The minimalist sculptures of Tony Smith demand to be seen in the round. Realized in precise, monumental geometric forms and finished in a singular matte-black patina, these works have become synonymous with the artist himself. After studying under Frank Lloyd Wright, practicing architecture for 20 years, and pursuing careers both in teaching and painting, Smith dedicated his final two decades to sculpture. This prolific era resulted in some 50 works that affirmed Smith’s renown and established his (now) signature style.
Each work is cut with particular angles, creating various light effects so that no two adjacent planes give off the same sheen—despite the smooth, homogeneous surface. Smith’s approach, however, was not systematic; rather, it was intuitive, and driven by the creative process. “I use angles that are derived from different solids when they work together, they do not follow an internal system,” the artist explained. “I assemble them, you might say, in capricious ways rather than systematic ways. You have to take each plane as it comes and find out in what ways it will join other planes.”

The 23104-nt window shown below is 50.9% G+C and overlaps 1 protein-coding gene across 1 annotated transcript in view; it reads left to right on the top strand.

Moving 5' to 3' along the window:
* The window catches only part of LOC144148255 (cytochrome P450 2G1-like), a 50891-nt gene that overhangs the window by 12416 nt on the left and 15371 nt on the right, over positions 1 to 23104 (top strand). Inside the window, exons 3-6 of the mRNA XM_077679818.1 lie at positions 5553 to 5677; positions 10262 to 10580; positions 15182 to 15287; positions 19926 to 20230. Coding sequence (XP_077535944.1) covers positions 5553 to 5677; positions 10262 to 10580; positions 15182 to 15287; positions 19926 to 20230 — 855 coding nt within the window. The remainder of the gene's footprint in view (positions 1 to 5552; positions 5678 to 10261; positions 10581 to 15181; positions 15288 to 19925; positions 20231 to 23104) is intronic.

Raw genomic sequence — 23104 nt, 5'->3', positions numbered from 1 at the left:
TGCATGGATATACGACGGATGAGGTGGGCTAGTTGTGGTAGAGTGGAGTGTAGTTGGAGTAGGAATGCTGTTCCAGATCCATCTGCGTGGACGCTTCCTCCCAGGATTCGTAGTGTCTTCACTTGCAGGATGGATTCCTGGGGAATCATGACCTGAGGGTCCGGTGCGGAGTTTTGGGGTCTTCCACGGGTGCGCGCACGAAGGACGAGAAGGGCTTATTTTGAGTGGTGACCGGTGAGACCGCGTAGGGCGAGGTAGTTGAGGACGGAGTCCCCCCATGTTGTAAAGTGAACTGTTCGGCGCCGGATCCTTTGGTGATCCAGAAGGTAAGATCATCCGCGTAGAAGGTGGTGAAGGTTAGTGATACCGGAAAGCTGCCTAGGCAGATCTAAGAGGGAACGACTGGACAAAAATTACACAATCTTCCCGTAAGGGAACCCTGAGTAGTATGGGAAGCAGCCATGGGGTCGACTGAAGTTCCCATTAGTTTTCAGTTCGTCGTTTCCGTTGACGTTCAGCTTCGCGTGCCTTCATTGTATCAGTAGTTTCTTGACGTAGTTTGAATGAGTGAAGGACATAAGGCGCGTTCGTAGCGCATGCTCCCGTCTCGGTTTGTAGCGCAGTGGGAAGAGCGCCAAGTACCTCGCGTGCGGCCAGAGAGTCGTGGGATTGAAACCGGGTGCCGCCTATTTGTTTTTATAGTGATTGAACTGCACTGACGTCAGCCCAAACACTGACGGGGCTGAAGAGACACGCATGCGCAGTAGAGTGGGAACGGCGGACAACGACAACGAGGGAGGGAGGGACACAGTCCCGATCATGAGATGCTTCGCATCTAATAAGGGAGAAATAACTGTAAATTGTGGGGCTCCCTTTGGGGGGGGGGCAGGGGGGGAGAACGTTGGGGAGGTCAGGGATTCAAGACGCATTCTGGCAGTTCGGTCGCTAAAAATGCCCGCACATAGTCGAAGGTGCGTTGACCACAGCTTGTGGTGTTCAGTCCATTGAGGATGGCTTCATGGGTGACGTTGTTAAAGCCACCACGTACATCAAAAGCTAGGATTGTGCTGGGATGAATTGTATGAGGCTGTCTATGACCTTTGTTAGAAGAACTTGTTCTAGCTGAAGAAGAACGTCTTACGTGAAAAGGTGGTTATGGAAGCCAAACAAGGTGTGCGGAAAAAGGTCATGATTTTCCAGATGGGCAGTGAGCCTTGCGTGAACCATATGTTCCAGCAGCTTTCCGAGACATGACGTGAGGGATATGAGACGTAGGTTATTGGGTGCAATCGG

A prime specimen of Smith’s masterful explorations into the third dimension is For P.C. (1969) at Heather James Fine Art. With six expansive planes, and a series of angles that are each unique, the work stands at five feet tall, and reaches seven feet in width. For P.C. exudes a presence and gravitational pull that beckons its viewers to move in orbit around its form. From various different vantage points, the sculpture appears to be a completely different artwork, as though it were in constant motion, morphing under our very eyes. Expressly evident here is Smith’s ability to disappear any evidence of the imperfections produced by the human hand, leaving behind no hints to elucidate methodology or construction techniques—making these works all the more intriguing and visually mesmerizing.